He was succeeded by his son Ptolemy, who as we said was called Philadelphus. The son reigned for two years while his father was still alive, and then for a further 36 years after his death, so that we reckon the length of his reign to be 38 years, the same as for his father.
After him, the third Ptolemy, called Euergetes, reigned for 25 years.
After him, the fourth Ptolemy, called Philopator, reigned for 17 years.
After him, the fifth Ptolemy, called Epiphanes, reigned for 24 years.
This Ptolemy had two sons, the elder called Philometor and the younger called the second Euergetes, who ruled after him for a combined total of 64 years. We have counted their years together, because they were constantly fighting against each other and alternately gained and lost control of the kingdom, which makes it difficult to calculate their years separately.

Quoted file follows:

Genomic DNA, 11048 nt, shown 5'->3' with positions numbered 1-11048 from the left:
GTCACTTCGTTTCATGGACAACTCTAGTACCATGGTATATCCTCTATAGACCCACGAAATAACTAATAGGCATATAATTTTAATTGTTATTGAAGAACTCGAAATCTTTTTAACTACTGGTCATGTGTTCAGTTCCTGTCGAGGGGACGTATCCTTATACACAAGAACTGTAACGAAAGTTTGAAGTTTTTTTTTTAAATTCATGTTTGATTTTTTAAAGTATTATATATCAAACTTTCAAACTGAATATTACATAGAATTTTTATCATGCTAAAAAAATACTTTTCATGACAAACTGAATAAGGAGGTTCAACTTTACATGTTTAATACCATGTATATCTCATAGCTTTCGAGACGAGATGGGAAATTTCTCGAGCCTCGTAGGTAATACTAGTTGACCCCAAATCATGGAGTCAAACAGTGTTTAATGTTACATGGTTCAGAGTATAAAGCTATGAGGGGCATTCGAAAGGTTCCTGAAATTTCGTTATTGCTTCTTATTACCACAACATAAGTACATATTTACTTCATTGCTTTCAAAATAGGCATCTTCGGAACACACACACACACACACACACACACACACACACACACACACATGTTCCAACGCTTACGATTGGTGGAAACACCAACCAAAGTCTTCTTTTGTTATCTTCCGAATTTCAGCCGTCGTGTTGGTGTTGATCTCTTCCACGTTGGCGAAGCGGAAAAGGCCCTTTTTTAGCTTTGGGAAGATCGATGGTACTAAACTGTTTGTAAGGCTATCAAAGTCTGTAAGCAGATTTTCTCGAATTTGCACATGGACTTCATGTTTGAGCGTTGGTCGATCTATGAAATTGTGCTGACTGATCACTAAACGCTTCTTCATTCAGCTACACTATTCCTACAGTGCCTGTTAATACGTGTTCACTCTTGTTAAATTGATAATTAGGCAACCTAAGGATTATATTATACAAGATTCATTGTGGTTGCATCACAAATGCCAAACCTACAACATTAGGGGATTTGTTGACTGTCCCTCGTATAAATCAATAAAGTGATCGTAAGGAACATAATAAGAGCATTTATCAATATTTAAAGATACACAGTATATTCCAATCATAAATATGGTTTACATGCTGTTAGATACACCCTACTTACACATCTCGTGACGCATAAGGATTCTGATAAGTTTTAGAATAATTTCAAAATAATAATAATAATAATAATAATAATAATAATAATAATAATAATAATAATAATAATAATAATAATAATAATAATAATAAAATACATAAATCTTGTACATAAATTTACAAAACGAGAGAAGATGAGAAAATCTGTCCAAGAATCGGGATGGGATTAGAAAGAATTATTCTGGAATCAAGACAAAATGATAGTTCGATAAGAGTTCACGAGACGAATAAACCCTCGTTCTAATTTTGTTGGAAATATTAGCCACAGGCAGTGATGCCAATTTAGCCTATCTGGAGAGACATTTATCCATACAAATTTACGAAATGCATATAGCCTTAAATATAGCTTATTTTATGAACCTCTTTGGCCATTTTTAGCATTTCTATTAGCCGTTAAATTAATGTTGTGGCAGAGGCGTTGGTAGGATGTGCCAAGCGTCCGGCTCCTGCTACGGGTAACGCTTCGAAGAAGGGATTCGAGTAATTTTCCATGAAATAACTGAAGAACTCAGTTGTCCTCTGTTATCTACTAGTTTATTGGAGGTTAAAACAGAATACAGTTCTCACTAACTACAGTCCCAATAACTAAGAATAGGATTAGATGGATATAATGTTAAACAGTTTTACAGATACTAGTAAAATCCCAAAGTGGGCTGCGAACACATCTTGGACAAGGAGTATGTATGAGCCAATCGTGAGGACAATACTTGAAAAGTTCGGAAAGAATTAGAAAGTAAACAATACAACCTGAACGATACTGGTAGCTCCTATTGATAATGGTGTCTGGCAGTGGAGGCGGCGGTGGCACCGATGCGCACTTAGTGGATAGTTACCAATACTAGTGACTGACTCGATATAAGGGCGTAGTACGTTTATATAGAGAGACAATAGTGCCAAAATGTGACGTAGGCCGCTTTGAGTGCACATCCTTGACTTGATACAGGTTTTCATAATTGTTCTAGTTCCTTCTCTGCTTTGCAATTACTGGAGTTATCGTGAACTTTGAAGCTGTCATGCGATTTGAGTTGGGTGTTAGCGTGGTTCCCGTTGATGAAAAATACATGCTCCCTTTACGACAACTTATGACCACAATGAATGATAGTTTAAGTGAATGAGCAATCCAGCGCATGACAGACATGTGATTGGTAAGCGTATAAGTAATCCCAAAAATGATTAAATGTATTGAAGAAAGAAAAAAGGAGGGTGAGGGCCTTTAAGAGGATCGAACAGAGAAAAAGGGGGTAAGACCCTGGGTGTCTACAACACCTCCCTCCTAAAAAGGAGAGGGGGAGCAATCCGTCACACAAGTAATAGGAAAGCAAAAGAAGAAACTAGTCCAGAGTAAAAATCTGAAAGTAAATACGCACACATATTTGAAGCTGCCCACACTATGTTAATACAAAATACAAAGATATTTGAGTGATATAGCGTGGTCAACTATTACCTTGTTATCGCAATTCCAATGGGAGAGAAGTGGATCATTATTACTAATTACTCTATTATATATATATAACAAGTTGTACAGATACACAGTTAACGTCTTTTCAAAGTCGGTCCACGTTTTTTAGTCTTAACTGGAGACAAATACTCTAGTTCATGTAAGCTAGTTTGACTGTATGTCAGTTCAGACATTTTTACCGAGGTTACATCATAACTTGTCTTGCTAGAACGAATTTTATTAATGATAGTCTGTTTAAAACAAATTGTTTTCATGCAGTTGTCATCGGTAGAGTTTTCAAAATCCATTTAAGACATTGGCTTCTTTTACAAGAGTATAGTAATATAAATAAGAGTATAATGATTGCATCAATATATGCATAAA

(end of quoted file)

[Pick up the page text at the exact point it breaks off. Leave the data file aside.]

Philometor first ruled on his own for 11 years; but when Antiochus invaded Egypt and removed him from the throne, the inhabitants of Alexandria put the younger brother in charge. Then they forced Antiochus out of Egypt, and freed Philometor. They called that the 12th year of Philometor, and the first year of Euergetes. After that the two kings ruled jointly until the 17th year, but from the 18th year onwards Philometor ruled on his own.